(7-8) This language appears to permit the FBI to retroactively reclassify something FI data. This permissiveness would seem to breed permanent retention.
(8) Those getting 702 data aren’t apparently required to go through training; they’re just informed the SMPs exist. This is one of a number of ways that FBI’s SMPs are more lenient than NSA’s, precisely on information sharing.
(8) What does this mean, legally? “Such personnel shall exercise reasonable judgment in making such determinations” [about whether something is foreign intelligence, important, or evidence of a crime]?
(9) The footnote on metadata is key: the FBI case managers don’t have to identify whether metadata has been disseminated, nor that it has met retention standards. This means the standards on PRISM-acquired metadata are vastly more lenient than they were under the PRTT program.
(10) SMPs use the passive voice when instructing people “particular care should be taken” when reviewing sensitive information. A classic rule in procedures writing is if you don’t intend the procedures to work, write them in the passive voice.
Information that reasonable appears to be foreign intelligence information, necessary to understand foreign intelligence information, or necessary to assess the importance of foreign intelligence information may be retained, processed, and disseminated in accordance with these procedures even if it is sensitive information.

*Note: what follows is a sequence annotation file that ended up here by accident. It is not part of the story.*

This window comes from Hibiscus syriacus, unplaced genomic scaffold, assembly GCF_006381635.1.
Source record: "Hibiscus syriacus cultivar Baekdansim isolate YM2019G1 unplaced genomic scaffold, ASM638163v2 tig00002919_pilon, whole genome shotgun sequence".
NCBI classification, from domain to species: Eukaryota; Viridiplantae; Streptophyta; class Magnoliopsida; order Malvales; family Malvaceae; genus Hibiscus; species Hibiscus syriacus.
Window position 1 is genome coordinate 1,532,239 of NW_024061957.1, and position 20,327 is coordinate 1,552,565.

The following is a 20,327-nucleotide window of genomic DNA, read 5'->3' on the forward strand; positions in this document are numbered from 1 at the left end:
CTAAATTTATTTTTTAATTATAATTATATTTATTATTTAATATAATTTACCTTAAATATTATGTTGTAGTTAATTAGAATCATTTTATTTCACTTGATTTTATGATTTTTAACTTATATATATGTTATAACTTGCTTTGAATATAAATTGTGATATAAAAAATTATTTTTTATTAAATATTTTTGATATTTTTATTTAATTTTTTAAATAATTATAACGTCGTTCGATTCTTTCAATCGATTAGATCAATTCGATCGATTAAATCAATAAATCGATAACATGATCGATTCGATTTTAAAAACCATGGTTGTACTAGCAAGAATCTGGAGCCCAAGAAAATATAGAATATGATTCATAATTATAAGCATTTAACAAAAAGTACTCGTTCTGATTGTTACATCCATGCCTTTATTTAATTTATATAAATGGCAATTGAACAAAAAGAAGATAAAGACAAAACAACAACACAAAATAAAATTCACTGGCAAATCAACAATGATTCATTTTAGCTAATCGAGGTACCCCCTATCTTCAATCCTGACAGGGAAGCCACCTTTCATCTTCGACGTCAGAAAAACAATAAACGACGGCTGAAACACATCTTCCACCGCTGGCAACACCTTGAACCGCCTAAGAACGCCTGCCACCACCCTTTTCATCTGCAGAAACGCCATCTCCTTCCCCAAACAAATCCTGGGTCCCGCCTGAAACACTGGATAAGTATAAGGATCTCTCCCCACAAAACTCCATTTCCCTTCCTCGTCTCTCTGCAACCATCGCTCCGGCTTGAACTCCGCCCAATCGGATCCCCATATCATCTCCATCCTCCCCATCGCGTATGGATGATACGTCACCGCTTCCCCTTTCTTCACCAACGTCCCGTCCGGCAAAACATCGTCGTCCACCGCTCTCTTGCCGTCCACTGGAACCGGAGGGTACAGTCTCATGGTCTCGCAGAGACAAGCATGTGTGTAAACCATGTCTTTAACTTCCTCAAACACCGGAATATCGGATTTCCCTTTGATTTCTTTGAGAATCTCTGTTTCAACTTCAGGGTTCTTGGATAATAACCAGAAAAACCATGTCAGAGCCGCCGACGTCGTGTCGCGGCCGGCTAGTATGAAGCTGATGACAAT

(11) I’m wondering if the redaction talks about how those not authorized to access this data can get others to do so for them (as was indicated in PCLOB).
(11) This is interesting. After saying that queries need to be tracked (see above for my concern about whether these queries are audited), it says this:
For purposes of this section, the term query does not include a user’s search or query of an FBI electronic and data storage system that contains raw FISA-acquired information, where the user does not receive the raw FISA-acquired information in response to the search or query or otherwise have access to the raw FISA-acquired information that is searched.
This seems to suggest, first of all, that if someone queries data they shouldn’t, no record will be kept. But also recall my suspicions about how defeat lists work, including that informants would be defeated from a lot of kinds of searches. That means (if my guess is correct) that FBI would never be held accountable for researching on one of their informants but getting no return. Consider how this would work if, for example, Tam Tsarnaev was informing for FBI, as some evidence suggests he was.
(11) More on the permissions involving metadata: